Technology plays an important role for PEAK members. It is the third element that brings people and processes together and enables organizations to operate efficiently and effectively. But all three must be well-balanced to deliver optimal results. With so much change underway, technology is changing rapidly. Processes, too. Attendees shared how they are operationalizing their tech and processes. They discussed ways they are delivering high impact, low-cost instructional design to help their people adapt to change. This topic spurred additional conversations at our booth about digital adoption. Many PEAK attendees shared challenges: as their organizations evolve technology to support changes in process and practice, people are having a hard time managing through change. Training isn’t sticking, and users (staff, applicants, grantees) are reaching out for help more often, straining resources and creating inefficiencies. We talked with many colleagues about ways that digital adoption can help.
These were some favorite recommendations, because all of them can be addressed, and improved, with digital adoption solutions:
“Provide clear instructions.”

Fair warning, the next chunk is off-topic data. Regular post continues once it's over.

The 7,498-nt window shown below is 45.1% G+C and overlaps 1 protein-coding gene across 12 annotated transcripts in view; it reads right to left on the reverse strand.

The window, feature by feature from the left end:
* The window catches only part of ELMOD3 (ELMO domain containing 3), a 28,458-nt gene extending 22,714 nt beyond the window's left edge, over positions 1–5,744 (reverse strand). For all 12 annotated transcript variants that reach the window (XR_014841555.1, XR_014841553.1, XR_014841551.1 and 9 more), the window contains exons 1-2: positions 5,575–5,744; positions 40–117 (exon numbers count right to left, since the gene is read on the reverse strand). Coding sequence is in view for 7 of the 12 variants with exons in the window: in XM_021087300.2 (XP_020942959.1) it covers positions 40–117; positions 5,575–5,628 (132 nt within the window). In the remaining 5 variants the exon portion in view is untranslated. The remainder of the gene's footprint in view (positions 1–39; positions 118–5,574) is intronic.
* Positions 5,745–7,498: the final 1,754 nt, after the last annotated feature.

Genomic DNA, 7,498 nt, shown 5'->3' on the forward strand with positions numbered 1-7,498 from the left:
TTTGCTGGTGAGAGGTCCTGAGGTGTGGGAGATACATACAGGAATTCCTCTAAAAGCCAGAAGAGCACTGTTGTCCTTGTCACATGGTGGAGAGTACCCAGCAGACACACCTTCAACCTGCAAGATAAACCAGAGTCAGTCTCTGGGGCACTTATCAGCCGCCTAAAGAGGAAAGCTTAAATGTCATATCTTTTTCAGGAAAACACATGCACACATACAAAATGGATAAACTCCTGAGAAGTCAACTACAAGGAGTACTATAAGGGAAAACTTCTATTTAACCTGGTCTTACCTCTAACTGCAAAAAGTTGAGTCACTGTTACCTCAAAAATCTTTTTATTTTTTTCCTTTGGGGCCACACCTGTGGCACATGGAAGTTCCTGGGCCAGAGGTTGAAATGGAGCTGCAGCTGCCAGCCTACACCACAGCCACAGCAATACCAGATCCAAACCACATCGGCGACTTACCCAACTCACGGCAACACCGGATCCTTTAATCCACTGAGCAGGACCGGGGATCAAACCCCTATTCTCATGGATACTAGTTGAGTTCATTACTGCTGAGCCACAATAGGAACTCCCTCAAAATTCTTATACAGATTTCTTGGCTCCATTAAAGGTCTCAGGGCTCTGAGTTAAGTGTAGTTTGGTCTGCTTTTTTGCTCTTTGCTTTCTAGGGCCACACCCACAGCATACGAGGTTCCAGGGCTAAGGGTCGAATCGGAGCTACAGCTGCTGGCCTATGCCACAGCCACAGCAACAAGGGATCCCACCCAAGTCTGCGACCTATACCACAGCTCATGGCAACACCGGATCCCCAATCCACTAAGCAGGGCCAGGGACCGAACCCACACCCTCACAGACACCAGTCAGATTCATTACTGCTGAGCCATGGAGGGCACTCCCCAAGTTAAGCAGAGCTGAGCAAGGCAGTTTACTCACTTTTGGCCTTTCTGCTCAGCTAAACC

“Quick access to answers.”
“Recorded webinars and/or FAQs”
“Create video tutorials/recordings to explain the application questions.”
“Appeal to different types of learners.”
“Explain why you’re asking questions.”
PEAK2023 covered so much ground, and we’ve only captured a small portion of highlights from the conference based on our experience. Underlying the learning was what we love most about the PEAK community: the collective commitment to values, collaboration, trust, and providing a safe place to learn from one another and grow. Grants managers are a special group of change makers. They understand the people, the process, the technology, and the data. They have the ‘big’ view, the ability to connect the dots, to see opportunities for innovation before others. They are uniquely positioned to lead the ongoing movement to transform philanthropy. And they will.
See PEAK’s wall to view more highlights from the conference.